HELP: Where are you from and how long have you been in Hong Kong?
I am from a small town near Richmond, Virginia in the USA. I have been in Hong Kong for a little over a year now working with HELP.
Tell us about your first encounter with a domestic worker.
Before I came to Hong Kong I had never heard of a domestic worker. I thought that having a live in maid was a thing of the past. When I got my placement I emailed back something along the lines of “....sounds great! But what’s a domestic worker?”
My first encounter with a domestic worker was when I first got to Hong Kong. Most people don’t have domestic workers where I come from so it was shocking to see so many women sitting together under the HSBC building when I went to St John’s Cathedral on my first Sunday here. My first personal connection with a domestic worker was on one of my first days at HELP when I sat in on an interview with Raquel.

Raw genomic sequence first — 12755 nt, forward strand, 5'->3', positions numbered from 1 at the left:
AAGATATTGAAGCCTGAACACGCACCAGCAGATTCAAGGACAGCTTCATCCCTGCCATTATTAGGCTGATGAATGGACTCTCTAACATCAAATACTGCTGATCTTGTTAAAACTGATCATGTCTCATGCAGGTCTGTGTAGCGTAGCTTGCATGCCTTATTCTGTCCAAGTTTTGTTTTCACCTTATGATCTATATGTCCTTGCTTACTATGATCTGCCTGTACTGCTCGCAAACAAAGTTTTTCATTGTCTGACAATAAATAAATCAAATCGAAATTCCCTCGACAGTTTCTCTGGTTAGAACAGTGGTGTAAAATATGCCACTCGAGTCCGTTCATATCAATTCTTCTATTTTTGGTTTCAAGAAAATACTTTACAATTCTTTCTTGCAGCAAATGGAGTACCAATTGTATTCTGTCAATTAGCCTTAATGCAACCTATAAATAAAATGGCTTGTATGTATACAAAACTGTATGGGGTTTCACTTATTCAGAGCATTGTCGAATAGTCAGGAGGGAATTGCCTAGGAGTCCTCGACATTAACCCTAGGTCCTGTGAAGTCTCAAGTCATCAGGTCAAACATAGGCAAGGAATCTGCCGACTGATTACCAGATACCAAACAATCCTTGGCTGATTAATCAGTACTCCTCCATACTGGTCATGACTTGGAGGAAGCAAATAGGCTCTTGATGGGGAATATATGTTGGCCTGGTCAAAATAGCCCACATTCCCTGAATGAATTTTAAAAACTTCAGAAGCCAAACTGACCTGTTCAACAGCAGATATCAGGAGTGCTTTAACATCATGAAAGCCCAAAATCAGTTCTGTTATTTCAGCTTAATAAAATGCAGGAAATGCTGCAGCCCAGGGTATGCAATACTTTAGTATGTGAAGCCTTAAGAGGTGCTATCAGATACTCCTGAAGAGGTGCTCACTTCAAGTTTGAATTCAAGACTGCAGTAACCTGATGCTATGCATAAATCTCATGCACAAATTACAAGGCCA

How did you get involved with HELP?
I got involved with HELP through the Young Adult Service Corps (YASC), which is a program that sends young people aged 21-30 abroad to do charity work through the Anglican Communion.
I didn’t get to choose where I went, but rather I told YASC that I feel passionate about women’s issues and social justice. They thought that HELP and Hong Kong would be a good fit and I couldn’t agree more.
HELP: Why do you feel supporting domestic workers, and HELP, is so important?
I feel that supporting domestic workers is important because the women we work with come here because they want to work, and earn a living. There are any number of things that could happen along the way, that could prevent them from doing so and then they are on the back foot.